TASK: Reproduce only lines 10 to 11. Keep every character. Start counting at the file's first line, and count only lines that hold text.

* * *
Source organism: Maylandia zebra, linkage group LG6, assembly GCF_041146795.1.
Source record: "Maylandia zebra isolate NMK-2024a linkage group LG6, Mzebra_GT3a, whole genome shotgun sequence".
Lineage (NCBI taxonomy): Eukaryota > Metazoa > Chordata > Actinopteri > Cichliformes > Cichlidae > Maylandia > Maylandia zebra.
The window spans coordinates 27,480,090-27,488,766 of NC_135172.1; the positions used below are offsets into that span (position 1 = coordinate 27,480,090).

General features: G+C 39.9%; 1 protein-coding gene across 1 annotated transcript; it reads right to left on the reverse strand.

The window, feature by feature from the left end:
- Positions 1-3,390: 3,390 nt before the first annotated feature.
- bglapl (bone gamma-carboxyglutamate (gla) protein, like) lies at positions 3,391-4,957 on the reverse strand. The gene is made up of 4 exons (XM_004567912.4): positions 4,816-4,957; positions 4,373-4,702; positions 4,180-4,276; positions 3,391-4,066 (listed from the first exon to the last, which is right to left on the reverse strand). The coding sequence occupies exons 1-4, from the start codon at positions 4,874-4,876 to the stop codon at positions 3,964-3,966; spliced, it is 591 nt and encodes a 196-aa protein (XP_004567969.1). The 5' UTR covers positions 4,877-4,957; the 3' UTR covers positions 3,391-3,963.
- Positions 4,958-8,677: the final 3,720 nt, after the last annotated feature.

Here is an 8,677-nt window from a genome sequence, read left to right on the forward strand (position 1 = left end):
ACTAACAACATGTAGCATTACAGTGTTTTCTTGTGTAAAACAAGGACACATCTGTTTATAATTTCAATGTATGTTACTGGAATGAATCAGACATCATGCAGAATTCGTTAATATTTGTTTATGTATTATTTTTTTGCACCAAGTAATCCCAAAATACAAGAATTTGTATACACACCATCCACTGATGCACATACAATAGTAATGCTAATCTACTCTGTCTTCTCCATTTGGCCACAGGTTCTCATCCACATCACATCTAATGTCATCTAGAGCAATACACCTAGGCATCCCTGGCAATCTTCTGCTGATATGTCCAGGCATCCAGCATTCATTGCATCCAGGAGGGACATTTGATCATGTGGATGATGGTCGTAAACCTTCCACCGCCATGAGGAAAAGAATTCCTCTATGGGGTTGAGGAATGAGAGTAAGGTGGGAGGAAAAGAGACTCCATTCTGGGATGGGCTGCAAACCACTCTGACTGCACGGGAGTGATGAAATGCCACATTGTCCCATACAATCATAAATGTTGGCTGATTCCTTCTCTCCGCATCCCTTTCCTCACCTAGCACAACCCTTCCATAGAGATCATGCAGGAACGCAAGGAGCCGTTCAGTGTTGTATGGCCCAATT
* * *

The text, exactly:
Here is an 8,677-nt window from a genome sequence, read left to right on the forward strand (position 1 = left end):
ACTAACAACATGTAGCATTACAGTGTTTTCTTGTGTAAAACAAGGACACATCTGTTTATAATTTCAATGTATGTTACTGGAATGAATCAGACATCATGCAGAATTCGTTAATATTTGTTTATGTATTATTTTTTTGCACCAAGTAATCCCAAAATACAAGAATTTGTATACACACCATCCACTGATGCACATACAATAGTAATGCTAATCTACTCTGTCTTCTCCATTTGGCCACAGGTTCTCATCCACATCACATCTAATGTCATCTAGAGCAATACACCTAGGCATCCCTGGCAATCTTCTGCTGATATGTCCAGGCATCCAGCATTCATTGCATCCAGGAGGGACATTTGATCATGTGGATGATGGTCGTAAACCTTCCACCGCCATGAGGAAAAGAATTCCTCTATGGGGTTGAGGAATGAGAGTAAGGTGGGAGGAAAAGAGACTCCATTCTGGGATGGGCTGCAAACCACTCTGACTGCACGGGAGTGATGAAATGCCACATTGTCCCATACAATCATAAATGTTGGCTGATTCCTTCTCTCCGCATCCCTTTCCTCACCTAGCACAACCCTTCCATAGAGATCATGCAGGAACGCAAGGAGCCGTTCAGTGTTGTATGGCCCAATT